In the tiny Indan mountain town of Choglamasar, a senior ruling Bharatiya Janata Party politician’s presence at the funeral of a Special Frontier Force (SFF) soldier sent a subtle but clear message to China.
The fallen soldier, Jamyang Tsering Namgyal, 35, was on the vanguard of an August 29 Indian mission that gave India possession of strategic heights in Ladakh’s Pangong Lake area that overlook China’s positions, effectively nullifying the advantage Beijing had achieved through its initial incursion in the Himalayan area.
The solemn ceremony, draped in both Indian and Tibetan flags, was broadcast across India and transmitted a symbolic reminder of the role ethnic Tibetans, descendants of those who took refuge in India after China invaded and occupied the Tibetan plateau in 1950, play in India’s elite SFF border units.
In a since-deleted tweet, the BJP leader Ram Madhav wrote, “Let the sacrifices of such valiant soldiers bring peace along the Indo-Tibetan border”, a no-doubt deliberate use of “Tibet” rather than “China” in referring to the two Asian giants’ contested border regions.
New Delhi would not say if the public display of solidarity with Tibetans represented a policy shift or was merely a signal to China that their current border troubles at Ladakh could be extended across a wider high-altitude geography, a strategic ace up the sleeve some analysts refer to as India’s “Tibet card.”
Indian officials are as a rule reticent about the nation’s secretive SFF forces and their ethnic make-up. China officially denies knowledge of Tibetans-in-exile playing any role in the Indian armed forces, though Beijing openly lambasts those who support calls for Tibetan independence from Chinese rule.
Official estimates suggest that almost 85,000 Tibetans are living freely in different parts of India. Tibetans in China’s Tibet Autonomous Region, however, face a high degree of state control over their lives and livelihoods, increasingly akin to the situation faced by ethnic Uighurs held in “vocational” camps in China’s western Xinjiang province.
In 2019 and 2020, Beijing introduced new policies to promote the systematic, centralized and large-scale training and transfer of ethnic Tibetan “rural surplus laborers” to other parts of Tibet and further afield Chinese provinces, according to a recent Jamestown Foundation report.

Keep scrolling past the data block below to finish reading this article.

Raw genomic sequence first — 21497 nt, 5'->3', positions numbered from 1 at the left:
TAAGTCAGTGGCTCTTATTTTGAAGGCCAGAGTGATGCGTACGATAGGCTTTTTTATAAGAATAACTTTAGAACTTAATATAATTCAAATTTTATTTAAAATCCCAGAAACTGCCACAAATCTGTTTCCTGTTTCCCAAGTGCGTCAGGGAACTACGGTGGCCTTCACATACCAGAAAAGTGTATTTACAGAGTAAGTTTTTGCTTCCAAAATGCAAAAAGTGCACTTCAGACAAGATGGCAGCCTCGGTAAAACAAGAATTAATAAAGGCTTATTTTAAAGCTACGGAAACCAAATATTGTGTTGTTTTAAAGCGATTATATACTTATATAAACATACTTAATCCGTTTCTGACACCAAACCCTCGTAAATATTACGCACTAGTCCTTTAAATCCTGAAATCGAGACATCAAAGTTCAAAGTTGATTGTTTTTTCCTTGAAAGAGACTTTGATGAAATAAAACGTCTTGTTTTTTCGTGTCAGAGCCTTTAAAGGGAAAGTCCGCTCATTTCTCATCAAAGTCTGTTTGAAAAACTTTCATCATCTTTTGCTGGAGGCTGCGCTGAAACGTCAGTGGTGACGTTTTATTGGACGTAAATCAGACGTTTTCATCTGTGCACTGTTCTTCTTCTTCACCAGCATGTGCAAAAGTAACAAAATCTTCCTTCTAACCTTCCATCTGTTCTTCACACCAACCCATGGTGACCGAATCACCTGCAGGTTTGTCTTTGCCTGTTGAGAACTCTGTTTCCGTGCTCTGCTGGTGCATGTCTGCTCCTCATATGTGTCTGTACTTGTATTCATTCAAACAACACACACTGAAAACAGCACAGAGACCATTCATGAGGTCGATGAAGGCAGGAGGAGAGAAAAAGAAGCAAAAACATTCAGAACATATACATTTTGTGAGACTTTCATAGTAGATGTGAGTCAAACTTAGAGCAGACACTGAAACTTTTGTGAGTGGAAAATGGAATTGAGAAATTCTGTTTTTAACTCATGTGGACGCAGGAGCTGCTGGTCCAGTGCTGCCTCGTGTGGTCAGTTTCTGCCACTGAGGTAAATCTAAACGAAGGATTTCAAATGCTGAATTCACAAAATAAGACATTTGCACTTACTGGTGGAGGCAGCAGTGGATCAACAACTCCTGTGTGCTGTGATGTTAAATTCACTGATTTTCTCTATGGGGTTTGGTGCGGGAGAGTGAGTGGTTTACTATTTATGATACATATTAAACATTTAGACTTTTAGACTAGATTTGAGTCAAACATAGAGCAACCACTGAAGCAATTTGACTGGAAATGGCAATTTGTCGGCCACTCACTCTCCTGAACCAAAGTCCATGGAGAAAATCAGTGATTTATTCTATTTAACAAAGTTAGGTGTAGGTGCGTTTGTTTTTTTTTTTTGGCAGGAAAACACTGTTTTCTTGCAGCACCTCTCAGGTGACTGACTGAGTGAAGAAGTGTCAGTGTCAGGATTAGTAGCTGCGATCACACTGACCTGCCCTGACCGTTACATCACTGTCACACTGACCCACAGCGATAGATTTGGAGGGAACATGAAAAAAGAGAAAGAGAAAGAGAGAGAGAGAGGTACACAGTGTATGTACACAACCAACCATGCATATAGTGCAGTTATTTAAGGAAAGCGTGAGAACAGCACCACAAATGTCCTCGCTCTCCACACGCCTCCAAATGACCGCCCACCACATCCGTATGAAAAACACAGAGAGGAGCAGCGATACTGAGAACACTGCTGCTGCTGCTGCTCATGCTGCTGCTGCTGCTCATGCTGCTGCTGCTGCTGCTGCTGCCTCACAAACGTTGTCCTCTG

In the first seven months of 2020, Beijing had “trained” over half a million Tibetans through this policy. The scheme encompasses Tibetans of all ages, covers the entire region and is distinct from the coercive vocational training of secondary students and young adults reported by exile Tibetans, the report said.
The labor transfer policy mandates that Tibetan farmers are subjected to centralized “military-style” vocational training, which according to state reports aims to reform “backward thinking” and includes training in “work discipline,” law and the Chinese language.
The training regime is supervised by People’s Armed Police drill sergeants, and Tibetan trainees are required to dress in military fatigues, the Jamestown Foundation research said.
In China’s censored context, It’s not clear how much resentment these policies have engendered across Tibet. Over the decades, Indian leaders have avoided being seen as supporting or aligning with the cause of Tibet, despite serving as host to the exiled Tibetan spiritual leader the Dalai Lama for over 60 years.
Beijing considers the Dalai Lama, a darling of the West and Nobel Peace Prize recipient for his non-violent resistance to China’s annexation of Tibet, as an enemy of the state.
But some wonder if Tibet’s peaceful resistance could begin to take a harder tack, particularly as Western powers including the US articulate new support for Tibet’s cause in the context of a wider new Cold War against China
Some suggest that peaceful struggle could shift after the Dalai Lama’s death, particularly as China bids to pick his holy successor. The Dalai Lama, who has been based for decades at the Indian mountain town of Dharamsala, has said any candidate handpicked by Beijing would be illegitimate.